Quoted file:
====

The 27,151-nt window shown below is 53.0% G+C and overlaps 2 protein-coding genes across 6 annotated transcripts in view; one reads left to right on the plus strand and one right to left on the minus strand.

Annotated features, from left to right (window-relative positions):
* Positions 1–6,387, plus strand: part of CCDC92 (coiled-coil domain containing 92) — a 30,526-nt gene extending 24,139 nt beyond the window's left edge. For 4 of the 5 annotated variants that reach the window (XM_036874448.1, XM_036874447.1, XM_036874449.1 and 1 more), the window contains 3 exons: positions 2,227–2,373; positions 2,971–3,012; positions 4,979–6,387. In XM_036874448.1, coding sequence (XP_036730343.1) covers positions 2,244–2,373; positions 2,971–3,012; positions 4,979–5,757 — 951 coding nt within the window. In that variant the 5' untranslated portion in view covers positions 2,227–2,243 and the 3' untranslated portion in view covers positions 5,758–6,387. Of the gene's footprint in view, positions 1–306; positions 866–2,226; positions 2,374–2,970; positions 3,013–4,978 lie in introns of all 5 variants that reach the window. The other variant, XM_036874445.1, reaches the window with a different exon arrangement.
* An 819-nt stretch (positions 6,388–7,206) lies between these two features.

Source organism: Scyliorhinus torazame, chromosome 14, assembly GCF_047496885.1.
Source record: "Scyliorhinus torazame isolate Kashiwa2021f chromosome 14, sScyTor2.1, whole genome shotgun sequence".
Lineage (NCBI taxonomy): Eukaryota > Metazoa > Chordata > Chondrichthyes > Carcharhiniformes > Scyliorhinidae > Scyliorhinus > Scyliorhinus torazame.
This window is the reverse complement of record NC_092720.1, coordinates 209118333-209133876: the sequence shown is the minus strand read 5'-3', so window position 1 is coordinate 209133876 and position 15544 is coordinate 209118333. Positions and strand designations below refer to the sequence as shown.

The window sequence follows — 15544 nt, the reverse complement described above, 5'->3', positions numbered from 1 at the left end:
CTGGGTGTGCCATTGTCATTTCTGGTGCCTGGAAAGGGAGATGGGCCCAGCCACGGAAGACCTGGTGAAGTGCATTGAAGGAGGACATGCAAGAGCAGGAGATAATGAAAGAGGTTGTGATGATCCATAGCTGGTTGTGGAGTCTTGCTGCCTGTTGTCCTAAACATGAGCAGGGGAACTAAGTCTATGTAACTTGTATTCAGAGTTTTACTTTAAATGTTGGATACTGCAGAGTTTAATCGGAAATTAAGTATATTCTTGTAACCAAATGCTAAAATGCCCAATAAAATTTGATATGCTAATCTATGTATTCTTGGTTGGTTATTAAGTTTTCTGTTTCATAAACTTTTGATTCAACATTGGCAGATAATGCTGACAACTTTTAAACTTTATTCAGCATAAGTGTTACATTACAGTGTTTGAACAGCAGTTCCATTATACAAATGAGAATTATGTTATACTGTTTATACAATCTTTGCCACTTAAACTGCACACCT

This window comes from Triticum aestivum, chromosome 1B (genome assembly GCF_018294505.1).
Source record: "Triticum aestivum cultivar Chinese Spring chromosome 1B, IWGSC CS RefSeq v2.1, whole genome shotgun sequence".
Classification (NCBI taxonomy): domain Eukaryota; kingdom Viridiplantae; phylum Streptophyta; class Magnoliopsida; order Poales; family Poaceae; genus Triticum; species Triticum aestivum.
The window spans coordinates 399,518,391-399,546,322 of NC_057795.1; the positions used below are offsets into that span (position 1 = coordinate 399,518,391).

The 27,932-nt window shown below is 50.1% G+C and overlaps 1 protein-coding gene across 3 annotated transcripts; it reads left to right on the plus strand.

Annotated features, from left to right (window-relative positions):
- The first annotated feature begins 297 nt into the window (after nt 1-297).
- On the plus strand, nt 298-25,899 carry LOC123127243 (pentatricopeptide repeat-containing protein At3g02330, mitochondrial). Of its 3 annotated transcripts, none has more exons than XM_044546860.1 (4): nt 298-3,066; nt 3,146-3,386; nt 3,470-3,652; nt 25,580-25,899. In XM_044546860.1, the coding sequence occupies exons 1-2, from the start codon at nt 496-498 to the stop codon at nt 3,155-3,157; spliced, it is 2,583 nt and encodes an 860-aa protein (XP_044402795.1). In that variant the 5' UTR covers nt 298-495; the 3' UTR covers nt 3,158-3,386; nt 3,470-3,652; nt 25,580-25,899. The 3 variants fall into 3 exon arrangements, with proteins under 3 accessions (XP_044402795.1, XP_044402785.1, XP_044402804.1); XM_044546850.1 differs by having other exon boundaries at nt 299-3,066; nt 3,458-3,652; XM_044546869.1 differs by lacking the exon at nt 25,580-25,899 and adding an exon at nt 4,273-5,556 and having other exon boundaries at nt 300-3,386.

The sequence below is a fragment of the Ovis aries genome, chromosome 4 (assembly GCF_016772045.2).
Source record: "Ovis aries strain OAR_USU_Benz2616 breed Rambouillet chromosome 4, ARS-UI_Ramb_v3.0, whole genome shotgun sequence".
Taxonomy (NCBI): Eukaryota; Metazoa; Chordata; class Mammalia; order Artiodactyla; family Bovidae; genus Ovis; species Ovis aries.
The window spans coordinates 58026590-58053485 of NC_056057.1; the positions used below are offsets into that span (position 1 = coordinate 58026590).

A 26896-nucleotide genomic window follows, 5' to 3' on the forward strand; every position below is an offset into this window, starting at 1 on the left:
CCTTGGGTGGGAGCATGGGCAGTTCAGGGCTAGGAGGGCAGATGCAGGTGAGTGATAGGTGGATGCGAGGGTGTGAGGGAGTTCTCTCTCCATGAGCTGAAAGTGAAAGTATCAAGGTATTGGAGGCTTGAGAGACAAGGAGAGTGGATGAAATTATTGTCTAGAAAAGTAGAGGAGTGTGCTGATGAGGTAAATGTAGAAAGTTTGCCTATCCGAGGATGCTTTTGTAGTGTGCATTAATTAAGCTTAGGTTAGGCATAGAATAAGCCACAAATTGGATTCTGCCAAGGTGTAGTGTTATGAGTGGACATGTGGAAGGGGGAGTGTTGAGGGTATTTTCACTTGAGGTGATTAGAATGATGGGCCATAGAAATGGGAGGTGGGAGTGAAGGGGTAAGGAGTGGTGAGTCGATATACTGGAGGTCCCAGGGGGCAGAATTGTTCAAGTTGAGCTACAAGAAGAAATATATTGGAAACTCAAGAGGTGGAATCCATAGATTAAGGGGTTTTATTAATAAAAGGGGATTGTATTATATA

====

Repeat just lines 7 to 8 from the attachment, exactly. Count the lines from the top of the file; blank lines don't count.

Lineage (NCBI taxonomy): Eukaryota > Metazoa > Chordata > Chondrichthyes > Carcharhiniformes > Scyliorhinidae > Scyliorhinus > Scyliorhinus torazame.
This window is the reverse complement of record NC_092720.1, coordinates 209118333-209133876: the sequence shown is the minus strand read 5'-3', so window position 1 is coordinate 209133876 and position 15544 is coordinate 209118333. Positions and strand designations below refer to the sequence as shown.